Call only asynchronous-safe functions within signal handlers. This restriction applies to library functions as well as application-defined functions.
According to Section 184.108.40.206 of the C Rationale [ISO/IEC 2003],
When a signal occurs, the normal flow of control of a program is interrupted. If a signal occurs that is being trapped by a signal handler, that handler is invoked. When it is finished, execution continues at the point at which the signal occurred. This arrangement can cause problems if the signal handler invokes a library function that was being executed at the time of the signal.
Similarly, Section 220.127.116.11, para. 5, of the C standard [ISO/IEC 9899:2011], states that if the signal occurs other than as the result of calling the
raise function, the behavior is undefined if
the signal handler calls any function in the standard library other than the
_Exitfunction, or the
signalfunction with the first argument equal to the signal number corresponding to the signal that caused the invocation of the handler.
Many systems define an implementation-specific list of asynchronous-safe functions. In general, I/O functions are not safe to invoke inside signal handlers. Check your system's asynchronous-safe functions before using them in signal handlers.
Noncompliant Code Example
In this noncompliant code example, the program allocates a string on the heap and uses it to log messages in a loop. The program also registers the signal handler
int_handler() to handle the terminal interrupt signal
int_handler() function logs the last message, calls
free(), and exits.
This program's signal handler has four problems. The first is that it is unsafe to call the
fprintf() function from within a signal handler because the handler may be called when global data (such as
stderr) is in an inconsistent state. In general, it is not safe to invoke I/O functions within a signal handler.
The second problem is that the
free() function is also not asynchronous-safe, and its invocation from within a signal handler is also a violation of this rule. If an interrupt signal is received during the
free() call in
handler(), the heap may be corrupted.
The third problem is that if
SIGINT occurs after the call to
free(), the memory referenced by
info is freed twice. This is a violation of MEM31-C. Free dynamically allocated memory exactly once and SIG31-C. Do not access or modify shared objects in signal handlers.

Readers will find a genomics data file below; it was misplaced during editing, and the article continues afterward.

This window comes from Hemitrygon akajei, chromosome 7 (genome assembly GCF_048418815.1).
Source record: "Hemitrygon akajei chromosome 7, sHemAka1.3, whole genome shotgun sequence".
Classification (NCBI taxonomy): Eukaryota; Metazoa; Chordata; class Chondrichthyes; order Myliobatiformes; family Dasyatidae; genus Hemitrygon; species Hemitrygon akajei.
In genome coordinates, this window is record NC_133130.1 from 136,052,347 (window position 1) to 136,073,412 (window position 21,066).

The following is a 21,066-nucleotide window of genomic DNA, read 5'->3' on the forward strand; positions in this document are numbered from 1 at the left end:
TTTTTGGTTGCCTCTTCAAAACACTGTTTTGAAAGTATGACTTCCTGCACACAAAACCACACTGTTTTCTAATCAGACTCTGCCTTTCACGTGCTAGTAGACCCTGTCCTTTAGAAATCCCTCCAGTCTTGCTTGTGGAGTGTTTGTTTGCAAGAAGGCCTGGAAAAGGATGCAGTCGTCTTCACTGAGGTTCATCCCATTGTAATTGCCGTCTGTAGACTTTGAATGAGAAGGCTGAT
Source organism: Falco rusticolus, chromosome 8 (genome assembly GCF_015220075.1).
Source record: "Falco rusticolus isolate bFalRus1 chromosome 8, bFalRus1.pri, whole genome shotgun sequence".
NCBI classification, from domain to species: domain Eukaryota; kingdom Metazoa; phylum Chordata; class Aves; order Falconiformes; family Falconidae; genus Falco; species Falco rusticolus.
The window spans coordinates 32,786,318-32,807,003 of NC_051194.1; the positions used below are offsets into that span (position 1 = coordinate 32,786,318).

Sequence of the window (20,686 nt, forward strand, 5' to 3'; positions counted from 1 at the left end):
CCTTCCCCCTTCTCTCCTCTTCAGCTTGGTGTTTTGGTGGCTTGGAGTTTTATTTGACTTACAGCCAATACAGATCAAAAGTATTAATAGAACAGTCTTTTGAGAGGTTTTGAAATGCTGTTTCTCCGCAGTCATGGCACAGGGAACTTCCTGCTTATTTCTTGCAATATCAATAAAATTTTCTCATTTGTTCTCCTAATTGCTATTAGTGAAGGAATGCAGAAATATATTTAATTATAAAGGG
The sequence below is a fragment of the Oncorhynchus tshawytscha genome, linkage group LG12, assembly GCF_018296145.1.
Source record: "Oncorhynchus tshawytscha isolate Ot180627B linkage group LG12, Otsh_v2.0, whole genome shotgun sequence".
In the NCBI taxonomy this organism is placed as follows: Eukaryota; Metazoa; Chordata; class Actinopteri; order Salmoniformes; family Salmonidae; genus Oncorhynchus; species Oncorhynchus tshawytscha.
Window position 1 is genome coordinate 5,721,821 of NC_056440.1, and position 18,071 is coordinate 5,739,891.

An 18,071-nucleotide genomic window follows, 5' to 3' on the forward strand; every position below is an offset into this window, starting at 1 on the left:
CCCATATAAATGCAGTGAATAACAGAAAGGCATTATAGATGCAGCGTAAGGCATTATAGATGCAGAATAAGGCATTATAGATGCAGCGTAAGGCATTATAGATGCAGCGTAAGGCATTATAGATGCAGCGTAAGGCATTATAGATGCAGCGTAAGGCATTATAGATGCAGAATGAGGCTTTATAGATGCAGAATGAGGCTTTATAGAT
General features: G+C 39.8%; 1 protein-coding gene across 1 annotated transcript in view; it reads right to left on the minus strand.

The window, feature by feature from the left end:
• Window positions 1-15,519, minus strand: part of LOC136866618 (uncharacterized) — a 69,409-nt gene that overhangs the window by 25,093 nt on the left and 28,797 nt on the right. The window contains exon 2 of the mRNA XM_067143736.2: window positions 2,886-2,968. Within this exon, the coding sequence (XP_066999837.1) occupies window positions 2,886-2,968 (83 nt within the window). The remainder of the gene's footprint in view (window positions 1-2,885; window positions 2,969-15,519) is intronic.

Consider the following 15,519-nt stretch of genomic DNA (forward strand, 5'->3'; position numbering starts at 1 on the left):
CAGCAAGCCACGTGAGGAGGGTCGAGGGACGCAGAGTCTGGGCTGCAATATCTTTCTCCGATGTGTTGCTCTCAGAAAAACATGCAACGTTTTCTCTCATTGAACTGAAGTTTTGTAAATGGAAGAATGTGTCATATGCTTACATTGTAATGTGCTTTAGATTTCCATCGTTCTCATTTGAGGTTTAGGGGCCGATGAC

The fourth problem is that the signal handler reads the variable
info, which is not declared to be of type
volatile sig_atomic_t. This is a violation of SIG31-C. Do not access or modify shared objects in signal handlers.
Furthermore, there are problems in the
main() function as well, such as the possibility that the signal handler might get invoked during the call to
The following table from the the Open Group Base Specifications [Open Group 2004] defines a set of functions that are asynchronous-signal-safe. Applications may invoke these functions, without restriction, from a signal handler.
All functions not listed in this table are considered to be unsafe with respect to signals. In the presence of signals, all functions defined by IEEE standard 1003.1-2001 behave as defined when called from or interrupted by a signal handler, with a single exception: when a signal interrupts an unsafe function and the signal handler calls an unsafe function, the behavior is undefined.
Note that although
raise() is on the list of asynchronous-safe functions, it is specifically covered by SIG33-C. Do not recursively invoke the raise() function.
signal() man page identifies functions that are asynchronous-signal safe. Applications may consequently invoke them, without restriction, from a signal handler.
signal() manual page lists a few additional functions that are asynchronous-safe in OpenBSD but "probably not on other systems," including
syslog_r() (but only when the
syslog_data struct is initialized as a local variable).
Signal handlers should be as concise as possible, ideally, unconditionally setting a flag and returning. They may also call the
_Exit() function. Finally, they may call other functions provided that all implementations to which the code is ported guarantee that these functions are asynchronous-safe.
This example code achieves compliance with this rule by moving the final log message and call to
free() outside the signal handler.
Invoking functions that are not asynchronous-safe from within a signal handler may result in privilege escalation and other attacks.
Can detect violations of the rule for single-file programs.
For an overview of software vulnerabilities resulting from improper signal handling, see Zalewski's paper on understanding, exploiting, and preventing signal-handling-related vulnerabilities [Zalewski 2001]. VU #834865 describes a vulnerability resulting from a violation of this rule.
Search for vulnerabilities resulting from the violation of this rule on the CERT website.
ISO/IEC 9899:2011 Section 7.14, "Signal handling
ISO/IEC TR 17961 (Draft) Calling functions in the C Standard Library other than abort, _Exit, and signal from within a signal handler [asyncsig]